6. Hurricane Andrew

The aftermath of Hurricane Andrew – Image Credit: Joseph Sohm via Shutterstock

Until Hurricane Irma, Hurricane Andrew in 1992, held the title of the most destructive storm to hit the Bahamas, Florida, and Louisiana for 25 years. It was also the strongest category 5 recorded until Hurricane Katrina. 

The many tornadoes it spawned and wind gusts as high as 174 mph made Hurricane Andrew particularly expensive. Hurricane Andrew made landfall around Homestead, Miami, which had a heavily populated surrounding area. 

Nonetheless, 126,000 homes were leveled, leaving 180,000 people homeless and 65 lives lost. This hurricane inflicted $27.3 billion in destruction. Further, making Hurricane Andrew the seventh most expensive hurricane to hit the United States.

7. Hurricane Katrina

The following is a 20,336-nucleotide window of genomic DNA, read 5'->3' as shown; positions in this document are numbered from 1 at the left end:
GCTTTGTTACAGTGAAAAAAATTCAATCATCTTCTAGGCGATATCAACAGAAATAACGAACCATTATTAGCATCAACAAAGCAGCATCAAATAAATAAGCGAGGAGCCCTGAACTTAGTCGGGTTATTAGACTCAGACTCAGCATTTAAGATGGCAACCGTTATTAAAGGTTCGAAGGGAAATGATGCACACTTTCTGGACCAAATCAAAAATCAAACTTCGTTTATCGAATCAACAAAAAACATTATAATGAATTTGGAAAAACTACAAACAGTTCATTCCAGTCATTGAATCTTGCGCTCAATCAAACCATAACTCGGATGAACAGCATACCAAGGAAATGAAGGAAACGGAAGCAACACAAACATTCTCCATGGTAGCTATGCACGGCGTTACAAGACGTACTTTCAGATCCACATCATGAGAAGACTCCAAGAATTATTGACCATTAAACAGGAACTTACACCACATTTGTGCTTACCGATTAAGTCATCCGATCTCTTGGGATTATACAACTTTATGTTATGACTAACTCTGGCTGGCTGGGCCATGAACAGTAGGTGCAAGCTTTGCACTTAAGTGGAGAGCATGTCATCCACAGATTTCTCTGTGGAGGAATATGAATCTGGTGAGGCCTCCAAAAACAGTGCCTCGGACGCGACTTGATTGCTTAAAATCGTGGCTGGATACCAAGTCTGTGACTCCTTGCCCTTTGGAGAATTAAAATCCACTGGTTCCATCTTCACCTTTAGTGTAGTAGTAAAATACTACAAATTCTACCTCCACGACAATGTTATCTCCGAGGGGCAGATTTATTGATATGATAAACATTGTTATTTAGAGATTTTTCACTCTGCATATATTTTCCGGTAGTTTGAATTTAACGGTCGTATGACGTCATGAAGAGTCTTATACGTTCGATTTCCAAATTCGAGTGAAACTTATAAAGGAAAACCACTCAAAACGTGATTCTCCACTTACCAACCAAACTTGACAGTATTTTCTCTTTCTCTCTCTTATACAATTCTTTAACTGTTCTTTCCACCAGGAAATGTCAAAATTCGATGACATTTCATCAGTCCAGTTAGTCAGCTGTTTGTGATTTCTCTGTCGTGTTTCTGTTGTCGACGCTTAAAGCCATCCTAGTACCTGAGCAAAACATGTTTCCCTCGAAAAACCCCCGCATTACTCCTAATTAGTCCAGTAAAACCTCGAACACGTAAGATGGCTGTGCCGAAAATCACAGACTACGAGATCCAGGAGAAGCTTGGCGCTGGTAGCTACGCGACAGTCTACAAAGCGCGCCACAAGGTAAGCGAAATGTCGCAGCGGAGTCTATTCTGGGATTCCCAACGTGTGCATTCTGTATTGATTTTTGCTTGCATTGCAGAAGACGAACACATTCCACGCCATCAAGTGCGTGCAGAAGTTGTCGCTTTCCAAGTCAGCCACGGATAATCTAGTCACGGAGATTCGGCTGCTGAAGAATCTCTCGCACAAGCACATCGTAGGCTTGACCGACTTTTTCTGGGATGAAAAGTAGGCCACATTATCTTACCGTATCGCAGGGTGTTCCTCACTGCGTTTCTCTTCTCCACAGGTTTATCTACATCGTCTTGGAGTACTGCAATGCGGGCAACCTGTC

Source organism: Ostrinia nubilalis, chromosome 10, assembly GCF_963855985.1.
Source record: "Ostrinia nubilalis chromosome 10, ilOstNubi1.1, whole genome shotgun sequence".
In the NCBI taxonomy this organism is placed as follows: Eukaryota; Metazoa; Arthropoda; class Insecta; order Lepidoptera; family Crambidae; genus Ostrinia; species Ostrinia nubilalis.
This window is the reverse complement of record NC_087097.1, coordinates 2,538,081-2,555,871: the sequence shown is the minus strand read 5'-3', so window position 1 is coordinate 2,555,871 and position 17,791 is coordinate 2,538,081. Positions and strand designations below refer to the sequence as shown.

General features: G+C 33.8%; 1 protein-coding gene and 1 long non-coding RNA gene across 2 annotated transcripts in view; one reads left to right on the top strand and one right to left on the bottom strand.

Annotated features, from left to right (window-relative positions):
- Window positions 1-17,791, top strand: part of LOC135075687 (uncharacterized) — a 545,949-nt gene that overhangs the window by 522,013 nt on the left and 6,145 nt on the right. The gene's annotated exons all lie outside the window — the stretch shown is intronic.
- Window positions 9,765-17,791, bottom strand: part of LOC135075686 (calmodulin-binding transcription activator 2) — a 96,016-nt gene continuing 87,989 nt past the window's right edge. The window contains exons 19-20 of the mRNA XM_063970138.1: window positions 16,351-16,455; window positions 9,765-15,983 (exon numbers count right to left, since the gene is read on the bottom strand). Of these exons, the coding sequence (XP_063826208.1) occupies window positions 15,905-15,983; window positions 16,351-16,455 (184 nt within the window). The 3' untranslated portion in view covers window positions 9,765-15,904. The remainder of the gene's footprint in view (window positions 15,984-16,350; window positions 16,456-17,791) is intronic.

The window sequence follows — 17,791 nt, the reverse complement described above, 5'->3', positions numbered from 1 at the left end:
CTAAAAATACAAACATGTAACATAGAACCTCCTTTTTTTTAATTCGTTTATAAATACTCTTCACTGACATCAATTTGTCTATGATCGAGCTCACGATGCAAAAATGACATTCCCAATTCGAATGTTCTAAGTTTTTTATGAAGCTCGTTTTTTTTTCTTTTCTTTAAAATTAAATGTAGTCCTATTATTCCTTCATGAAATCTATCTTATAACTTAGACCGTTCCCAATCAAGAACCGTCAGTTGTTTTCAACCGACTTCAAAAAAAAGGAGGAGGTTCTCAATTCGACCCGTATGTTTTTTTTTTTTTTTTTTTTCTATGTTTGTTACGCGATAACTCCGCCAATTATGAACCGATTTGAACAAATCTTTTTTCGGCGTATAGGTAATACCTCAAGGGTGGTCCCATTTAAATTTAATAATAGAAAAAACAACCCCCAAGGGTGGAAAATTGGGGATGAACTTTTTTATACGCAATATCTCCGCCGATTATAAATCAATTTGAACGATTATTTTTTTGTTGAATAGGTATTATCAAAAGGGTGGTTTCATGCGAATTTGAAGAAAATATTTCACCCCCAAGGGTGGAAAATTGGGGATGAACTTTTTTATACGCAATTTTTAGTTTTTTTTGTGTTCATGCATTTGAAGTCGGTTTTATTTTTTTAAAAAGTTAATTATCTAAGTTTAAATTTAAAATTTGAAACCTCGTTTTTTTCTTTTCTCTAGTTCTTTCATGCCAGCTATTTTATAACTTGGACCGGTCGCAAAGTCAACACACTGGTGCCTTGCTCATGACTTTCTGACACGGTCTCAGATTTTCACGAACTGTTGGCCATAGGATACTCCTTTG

Hurricane Katrina Seen From Space – Image Credit: Lil SUS via Shutterstock

Hurricane Katrina was one for the books. When the levees failed, many casualties happened in New Orleans from flooding and storm surges. Therefore, a total of 1,833 lives were lost as an indirect or direct result. 

For those in the lower parishes, the only way to escape storm surges and flooding was to seek shelter on their roofs. At the same time, the heavy thunderstorms, torrential rain, and wind gusts continued around them until they were fortunate enough to be rescued.

As for the 20,000 who sought shelter in the Louisiana Superdome, a humanitarian crisis brewed. Many emerged to see whole neighborhoods wiped out and were forced to relocate in the aftermath.